Oil and gas production in Texas began on January 10, 1901 when the Lucas No. 1 well spewed mud, oil, and gas more than 100 feet into the air. Although capped nine days later, Spindletop changed Texas forever. Little did we know that cold winter day near Beaumont would give us the energy resources necessary to power railroads, cars, and other equipment that would, in time, diversify our state's economy from its rural agricultural roots to a modern, urbanized, and industrialized economic behemoth that currently is the world's 10th largest economy.
Fast forward 80 years and George Mitchell is experimenting with different hydraulic fracturing techniques in the Barnett Shale, trying to identify and perfect a way to economically extract oil and gas from shale rock. By 2013, fracking was in widespread use across the state and country. This caused an economic boom in Texas and was broadly credited for causing the "shale revolution" that has made American energy independence a real possibility.
Energy independence isn't the only benefit of oil and gas production. The oil and gas industry directly employs more than 400,000 people in Texas with an average annual salary over $124,000. Additionally, 570,000 Texas families receive annual royalty income of $16.5 billion. In 2015, oil and gas activity contributed more than $135 billion to the Texas economy and paid $13.8 billion in state and local taxes.
This year, it is estimated that oil and gas companies will pay more than $2 billion in severance taxes to the State of Texas, which will be used to provide health care to the poor, teach our children, and maintain our roads. Without the oil and gas industry, there would be significantly less funding for roads, schools, universities, water projects, and there would be no Rainy Day Fund. The tax burden on hardworking Texans would be much greater.
There is no doubt that Texas is better off with a thriving oil and gas industry than without it. However, there are challenges to production that deserve to be acknowledged and monitored. As the chairman of the Senate Committee on Agriculture, Water & Rural Affairs, what comes to mind first and foremost is the large amount of water used by oil and gas production. The Railroad Commission estimates that it takes 1.2 million gallons of water to hydraulically frack a well in the Barnett Shale and more than 3.5 million gallons in the Eagle Ford Shale.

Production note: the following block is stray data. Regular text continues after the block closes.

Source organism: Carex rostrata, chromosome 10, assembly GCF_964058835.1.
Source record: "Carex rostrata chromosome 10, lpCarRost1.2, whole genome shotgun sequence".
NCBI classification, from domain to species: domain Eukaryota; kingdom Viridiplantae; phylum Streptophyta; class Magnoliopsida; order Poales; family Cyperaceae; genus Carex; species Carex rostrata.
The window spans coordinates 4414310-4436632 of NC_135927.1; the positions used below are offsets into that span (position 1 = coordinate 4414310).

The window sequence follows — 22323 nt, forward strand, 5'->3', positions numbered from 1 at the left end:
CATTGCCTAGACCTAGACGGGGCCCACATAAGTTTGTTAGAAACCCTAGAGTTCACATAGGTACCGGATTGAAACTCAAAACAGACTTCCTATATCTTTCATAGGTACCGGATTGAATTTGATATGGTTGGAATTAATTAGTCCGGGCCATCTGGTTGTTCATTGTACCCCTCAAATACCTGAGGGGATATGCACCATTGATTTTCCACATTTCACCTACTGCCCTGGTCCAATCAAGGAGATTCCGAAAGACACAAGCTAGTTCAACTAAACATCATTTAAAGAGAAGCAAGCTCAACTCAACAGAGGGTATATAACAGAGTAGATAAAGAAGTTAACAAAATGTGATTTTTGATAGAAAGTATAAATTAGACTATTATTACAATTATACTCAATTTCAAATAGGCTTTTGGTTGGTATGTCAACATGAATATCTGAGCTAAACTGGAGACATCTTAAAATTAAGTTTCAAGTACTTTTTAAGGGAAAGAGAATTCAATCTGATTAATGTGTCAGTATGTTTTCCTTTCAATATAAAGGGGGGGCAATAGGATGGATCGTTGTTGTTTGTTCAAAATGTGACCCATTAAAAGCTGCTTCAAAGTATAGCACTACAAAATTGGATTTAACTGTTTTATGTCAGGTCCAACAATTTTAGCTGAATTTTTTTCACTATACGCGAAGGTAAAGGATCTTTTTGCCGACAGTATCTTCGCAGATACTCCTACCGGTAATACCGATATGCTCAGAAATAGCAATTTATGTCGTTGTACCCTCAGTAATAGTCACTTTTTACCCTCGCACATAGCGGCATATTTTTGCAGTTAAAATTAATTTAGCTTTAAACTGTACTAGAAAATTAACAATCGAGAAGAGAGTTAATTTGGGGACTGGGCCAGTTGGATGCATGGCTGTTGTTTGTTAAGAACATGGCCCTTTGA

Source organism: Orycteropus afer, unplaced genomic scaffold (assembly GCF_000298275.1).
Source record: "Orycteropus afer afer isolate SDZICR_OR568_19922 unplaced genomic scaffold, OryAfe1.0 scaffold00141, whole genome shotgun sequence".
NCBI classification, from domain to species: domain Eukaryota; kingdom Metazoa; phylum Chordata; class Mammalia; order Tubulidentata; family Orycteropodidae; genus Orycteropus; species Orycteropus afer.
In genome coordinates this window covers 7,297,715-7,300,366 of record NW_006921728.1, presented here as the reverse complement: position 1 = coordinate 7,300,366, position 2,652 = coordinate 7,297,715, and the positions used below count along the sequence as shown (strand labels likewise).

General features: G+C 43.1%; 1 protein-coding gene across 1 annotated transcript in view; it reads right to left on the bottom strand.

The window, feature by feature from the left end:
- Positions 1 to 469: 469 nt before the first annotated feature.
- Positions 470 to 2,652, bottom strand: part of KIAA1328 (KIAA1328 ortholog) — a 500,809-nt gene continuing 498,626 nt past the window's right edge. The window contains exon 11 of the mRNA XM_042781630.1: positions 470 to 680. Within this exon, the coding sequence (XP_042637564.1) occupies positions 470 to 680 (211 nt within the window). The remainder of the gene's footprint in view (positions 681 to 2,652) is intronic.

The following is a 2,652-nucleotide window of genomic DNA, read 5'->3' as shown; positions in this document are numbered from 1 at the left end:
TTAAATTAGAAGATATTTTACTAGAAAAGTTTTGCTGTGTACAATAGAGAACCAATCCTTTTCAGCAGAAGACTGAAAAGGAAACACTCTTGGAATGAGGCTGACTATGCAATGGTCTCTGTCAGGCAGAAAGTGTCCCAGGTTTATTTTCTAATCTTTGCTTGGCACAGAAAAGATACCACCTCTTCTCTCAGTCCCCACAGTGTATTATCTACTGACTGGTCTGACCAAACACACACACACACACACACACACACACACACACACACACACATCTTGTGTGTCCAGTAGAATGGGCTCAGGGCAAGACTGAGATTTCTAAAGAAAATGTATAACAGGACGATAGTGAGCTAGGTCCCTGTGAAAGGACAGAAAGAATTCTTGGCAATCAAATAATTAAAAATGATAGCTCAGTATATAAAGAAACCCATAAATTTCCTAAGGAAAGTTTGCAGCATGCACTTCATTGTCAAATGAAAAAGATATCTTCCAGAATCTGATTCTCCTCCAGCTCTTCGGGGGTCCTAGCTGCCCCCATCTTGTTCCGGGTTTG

According to the Texas Water Development Board, nearly 220,000 acre-feet, or more than 72 billion gallons of water, was used for mining in 2014. This is roughly the same amount nearly two million average Texans use to drink, cook, clean clothes, wash dishes, and bathe for an entire year. While this seems high, water used for mining, which includes oil and gas production, accounts for less than 1% of the total amount of water used in Texas. Furthermore, the TWDB expects water used for mining to rise to 343,000 acre-feet in 2020 and then decrease to around 290,000 acre-feet by 2070.
This expected decrease in water usage is no accident. Using les water is good for oil and gas companies because it is good for the environment and their bottom line. Oil and gas companies have invested hundreds of millions of dollars to better manage, conserve, and recycle water. These companies have participated in a joint research project with industry, agriculture, academics, and the government to irrigate a West Texas cotton crop using recycled water from energy operations, and have invested in using less fresh water by substituting recycled water or brackish groundwater. These efforts are the reason it takes 1.3 million gallons of less water to frack a well in the Eagle Ford today than it did just a few short years ago. The responsible and informed use of natural resources by companies using innovative technologies should always be the rule, not the exception.
The oil and gas industry and Texas have enjoyed a long, productive, and mutually beneficial relationship. The industry continues to employ hundreds of thousands of Texans and pay billions in taxes every year by producing millions of barrels of oil and gas a day — all while using less and less water. For these reasons, I expect the great relationship between the oil and gas industry and Texas to continue long into the future.